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Crisis vaso-oclusivas, una complicación frecuente de la drepanocitosis Vaso-occlusive crisis, a frequent complication of drepanocytosis

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Author(s): M. González Sánchez | J. Mayordomo Colunga | E. Larrea Tamayo | S. González Muñiz | A. Sariego Jamardo

Journal: Boletín de Pediatría
ISSN 0214-2597

Volume: 50;
Issue: 214;
Start page: 281;
Date: 2010;
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ABSTRACT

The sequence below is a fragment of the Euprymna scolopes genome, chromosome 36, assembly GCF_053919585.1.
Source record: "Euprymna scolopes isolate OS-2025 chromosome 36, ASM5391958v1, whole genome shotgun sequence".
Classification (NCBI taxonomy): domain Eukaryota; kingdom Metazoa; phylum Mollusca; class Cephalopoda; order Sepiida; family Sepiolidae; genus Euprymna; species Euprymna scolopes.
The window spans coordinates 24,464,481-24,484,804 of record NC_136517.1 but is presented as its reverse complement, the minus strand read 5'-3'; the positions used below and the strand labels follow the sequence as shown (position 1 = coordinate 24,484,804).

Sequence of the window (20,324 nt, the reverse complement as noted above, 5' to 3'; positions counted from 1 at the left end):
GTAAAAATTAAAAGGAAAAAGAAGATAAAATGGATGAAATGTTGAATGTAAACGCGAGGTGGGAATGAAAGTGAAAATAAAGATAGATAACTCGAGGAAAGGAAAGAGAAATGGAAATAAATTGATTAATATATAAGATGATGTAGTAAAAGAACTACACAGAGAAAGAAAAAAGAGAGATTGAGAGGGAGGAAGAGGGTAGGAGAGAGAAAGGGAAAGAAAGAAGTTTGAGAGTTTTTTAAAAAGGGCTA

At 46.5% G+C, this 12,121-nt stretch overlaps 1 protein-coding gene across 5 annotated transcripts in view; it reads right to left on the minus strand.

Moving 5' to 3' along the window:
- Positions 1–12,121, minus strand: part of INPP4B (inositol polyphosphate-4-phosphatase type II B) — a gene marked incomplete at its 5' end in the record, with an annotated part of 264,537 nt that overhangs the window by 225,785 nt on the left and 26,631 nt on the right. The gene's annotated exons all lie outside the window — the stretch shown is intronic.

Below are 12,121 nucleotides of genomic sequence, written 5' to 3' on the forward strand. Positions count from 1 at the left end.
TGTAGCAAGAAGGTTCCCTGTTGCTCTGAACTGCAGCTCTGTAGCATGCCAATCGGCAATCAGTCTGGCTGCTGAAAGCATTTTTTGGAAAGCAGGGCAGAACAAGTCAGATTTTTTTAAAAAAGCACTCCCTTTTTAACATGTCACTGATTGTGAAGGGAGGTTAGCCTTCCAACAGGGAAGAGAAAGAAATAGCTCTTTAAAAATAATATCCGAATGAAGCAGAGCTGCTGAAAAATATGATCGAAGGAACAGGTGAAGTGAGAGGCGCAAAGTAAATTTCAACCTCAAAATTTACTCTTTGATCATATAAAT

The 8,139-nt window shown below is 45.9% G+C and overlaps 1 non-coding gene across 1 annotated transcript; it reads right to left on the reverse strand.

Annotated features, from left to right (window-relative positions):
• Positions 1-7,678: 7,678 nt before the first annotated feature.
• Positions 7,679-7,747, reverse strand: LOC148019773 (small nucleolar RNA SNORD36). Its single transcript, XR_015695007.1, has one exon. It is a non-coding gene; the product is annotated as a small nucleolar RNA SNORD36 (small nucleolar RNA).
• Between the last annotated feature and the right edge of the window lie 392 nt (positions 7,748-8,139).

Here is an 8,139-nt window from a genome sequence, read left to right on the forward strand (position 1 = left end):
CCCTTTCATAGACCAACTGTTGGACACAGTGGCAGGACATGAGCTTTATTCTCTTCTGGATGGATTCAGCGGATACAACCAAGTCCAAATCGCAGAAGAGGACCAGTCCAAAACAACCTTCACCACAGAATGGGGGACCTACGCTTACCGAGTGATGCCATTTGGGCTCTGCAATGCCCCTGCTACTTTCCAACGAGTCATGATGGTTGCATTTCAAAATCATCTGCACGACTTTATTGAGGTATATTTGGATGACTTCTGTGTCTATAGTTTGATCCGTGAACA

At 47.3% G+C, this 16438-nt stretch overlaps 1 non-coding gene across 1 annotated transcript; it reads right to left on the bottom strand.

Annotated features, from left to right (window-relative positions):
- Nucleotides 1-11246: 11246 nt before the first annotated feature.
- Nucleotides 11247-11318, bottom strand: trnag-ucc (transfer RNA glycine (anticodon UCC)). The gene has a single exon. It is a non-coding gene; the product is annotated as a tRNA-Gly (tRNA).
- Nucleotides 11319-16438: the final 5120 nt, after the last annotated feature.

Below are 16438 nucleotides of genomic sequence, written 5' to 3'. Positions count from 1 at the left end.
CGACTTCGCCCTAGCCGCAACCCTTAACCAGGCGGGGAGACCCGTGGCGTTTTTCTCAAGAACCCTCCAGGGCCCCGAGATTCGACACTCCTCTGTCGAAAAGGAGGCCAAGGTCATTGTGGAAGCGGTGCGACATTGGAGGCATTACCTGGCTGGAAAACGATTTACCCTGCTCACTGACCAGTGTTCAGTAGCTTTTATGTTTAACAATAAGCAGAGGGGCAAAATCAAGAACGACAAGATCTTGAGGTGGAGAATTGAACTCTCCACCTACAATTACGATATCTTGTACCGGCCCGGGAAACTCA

Introducción: Existen diferentes formas clínicas de drepanocitosis, siendo la homocigosis la más grave. Es especialmente frecuente en la raza negra. Los actuales movimientos migratorios hacen que su manejo sea cada vez más frecuente en nuestro ámbito.  Presentamos dos casos de crisis vasooclusivas en niños afectos de drepanocitosis homocigota. Caso clínico 1: Paciente con drepanocitosis homocigota, que acude por cuadro febril, asociando dolor lumbar y en ambas rodillas, que no responde a analgesia oral. En la analítica, se objetivan anemia, leucocitosis con neutrofilia y elevación de los niveles de proteína C reactiva. Se instaura hidratación intravenosa abundante y tratamiento intravenoso con cefotaxima y morfina, con mejoría rápida. Caso clínico 2: Paciente con drepanocitosis homocigota, alérgico a cefalosporinas, consulta por fiebre y dolor óseo de 24 horas de evolución. Se realiza analítica, observándose anemia, leucocitosis y elevación de los reactantes de fase aguda. Se instaura cloruro mórfico y se cubre con clindamicina intravenosa. Ante la persistencia de la fiebre tras 48 horas, se solicitan pruebas de imagen, que resultan compatibles con síndrome torácico agudo. Se añade azitromicina oral, con buena evolución posterior. Conclusiones: La drepanocitosis es un problema emergente en nuestro medio, que obliga a conocer sus complicaciones, ya que su pronóstico depende de un diagnóstico y tratamiento precoz. Las complicaciones agudas más frecuentes son las crisis de dolor vaso-oclusivo óseo, que suelen requerir tratamiento analgésico agresivo. Otra complicación frecuente es el síndrome torácico agudo causante, en ocasiones, de hipoxemia refractaria. Introduction: There are different clinical forms of drepanocytosis, the most severe being homozygosis. It is especially frequent in the black race. The current migratory movements have caused its management to be increasingly more frequent in our setting. We present two cases of vaso-occlusive crises in children suffering from homozygous drepanocytosis. Clinical case 1: Patient with homozygous drepanocytosis who came due to fever symptoms, with associated lumbar pain and pain in both knees, who did not respond to oral analgesics. In the laboratory analyses, anemia, leukocytosis with neutrophilia and elevation of the C-reactive protein levels were observed. Abundant intravenous hydration and intravenous treatment with cefotaxime and morphine were established, with rapid improvement. Clinical case 2: Patient with homozygous drepanocytosis, allergic to cephalosporins, consulted due to fever and bone pain of 24 hours evolution. Laboratory analyses were performed, observing anemia, leukocytosis and elevation of the acute phase reactants. Morphine sulfate was established and covered with intravenous clindamycin. Due to the persistence of fever after 48 hours, imaging tests were requested. They were consistent with the acute thoracic syndrome. Oral erythromycin was added, with good subsequent evolution. Conclusions: Drepanocytosis is an emerging problem in our setting, which makes it necessary to know its complications, since its prognosis depends on early diagnosis and treatment. The most frequent acute complications are bone vasoocclusive pain crisis, which generally requires aggressive analgesic treatment. Another frequent complication is the acute forensic syndrome, sometimes causing refractory hypoxemia.
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